Account of the archaeological excavation in the Leicester car park that unearthed the bones of King Richard III. Told in alternating chapters by the authors. Langley, who was the motive force behind the excavation, and Jones, who is a historian and writes about Richerd III, his life and times and the events that lead up to his death and burial. Here’s a review of the book on The Guardian’s website.
Leigh Fermor, The Broken Road
The missing third part of the trilogy describing Patrick Leigh Fermor’s journey as an 18-year-old, walking from Hook of Holland to Constantiople in 1933. The earlier two parts – A Time of Gifts (published 1977) and Between the Woods and the Water (1986) took him to the Iron Gates, this final volume – published posthumously – carries the story on through Romania, Bulgaria, Turkey and finally to Mount Athos in Greece. Paddy Fermor died in 2011 aged 96.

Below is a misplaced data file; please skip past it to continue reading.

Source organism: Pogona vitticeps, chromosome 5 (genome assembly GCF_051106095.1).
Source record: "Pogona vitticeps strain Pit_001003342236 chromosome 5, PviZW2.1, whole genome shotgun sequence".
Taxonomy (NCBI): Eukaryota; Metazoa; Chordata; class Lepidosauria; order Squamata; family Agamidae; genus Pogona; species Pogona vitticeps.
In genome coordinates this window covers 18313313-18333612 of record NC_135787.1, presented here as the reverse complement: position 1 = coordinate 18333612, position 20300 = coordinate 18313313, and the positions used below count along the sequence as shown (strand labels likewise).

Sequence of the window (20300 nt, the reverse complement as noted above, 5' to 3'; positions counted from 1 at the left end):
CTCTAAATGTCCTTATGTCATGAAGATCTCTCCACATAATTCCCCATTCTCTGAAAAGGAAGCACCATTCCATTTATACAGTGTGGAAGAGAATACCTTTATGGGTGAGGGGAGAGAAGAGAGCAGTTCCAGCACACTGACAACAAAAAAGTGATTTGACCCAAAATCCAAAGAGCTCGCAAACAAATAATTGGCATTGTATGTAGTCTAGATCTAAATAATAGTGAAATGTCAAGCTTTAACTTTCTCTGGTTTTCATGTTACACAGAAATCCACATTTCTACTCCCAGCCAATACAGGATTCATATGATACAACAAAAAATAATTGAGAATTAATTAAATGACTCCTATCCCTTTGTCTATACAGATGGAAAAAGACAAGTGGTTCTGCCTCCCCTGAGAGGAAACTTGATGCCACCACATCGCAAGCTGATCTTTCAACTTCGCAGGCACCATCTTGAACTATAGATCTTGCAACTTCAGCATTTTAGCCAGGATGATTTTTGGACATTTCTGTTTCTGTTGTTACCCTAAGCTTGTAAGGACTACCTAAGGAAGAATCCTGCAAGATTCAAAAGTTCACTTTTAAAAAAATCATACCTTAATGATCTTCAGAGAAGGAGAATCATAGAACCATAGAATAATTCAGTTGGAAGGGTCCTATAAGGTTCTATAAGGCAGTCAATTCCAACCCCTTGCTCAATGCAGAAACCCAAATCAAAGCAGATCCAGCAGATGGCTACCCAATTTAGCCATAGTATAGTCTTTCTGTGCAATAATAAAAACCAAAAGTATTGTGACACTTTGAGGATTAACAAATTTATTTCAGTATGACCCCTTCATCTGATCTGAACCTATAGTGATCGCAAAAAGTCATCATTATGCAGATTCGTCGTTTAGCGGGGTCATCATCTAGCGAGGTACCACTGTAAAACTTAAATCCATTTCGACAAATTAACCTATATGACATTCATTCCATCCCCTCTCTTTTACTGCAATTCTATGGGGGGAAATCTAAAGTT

Lispector, The Hour of the Star
Experimental novel by Brazilian author Clarice Lispector. An odd but fascinating little novel. Some wonderful imagery. I was introduced to this author in 2015 by my Blogg52 friend Eva Ullerud – in this Swedish language blog entry.
Mantel, The Assassination of Margaret Thatcher
Short stories – some of them rather good. (This was a Christmas present from my sister – thanks Lin!) The title story upset a lot of people when it was published – more (I suspect) for the title than for its contents which I found less satisfying than, for example, “Harley Street”.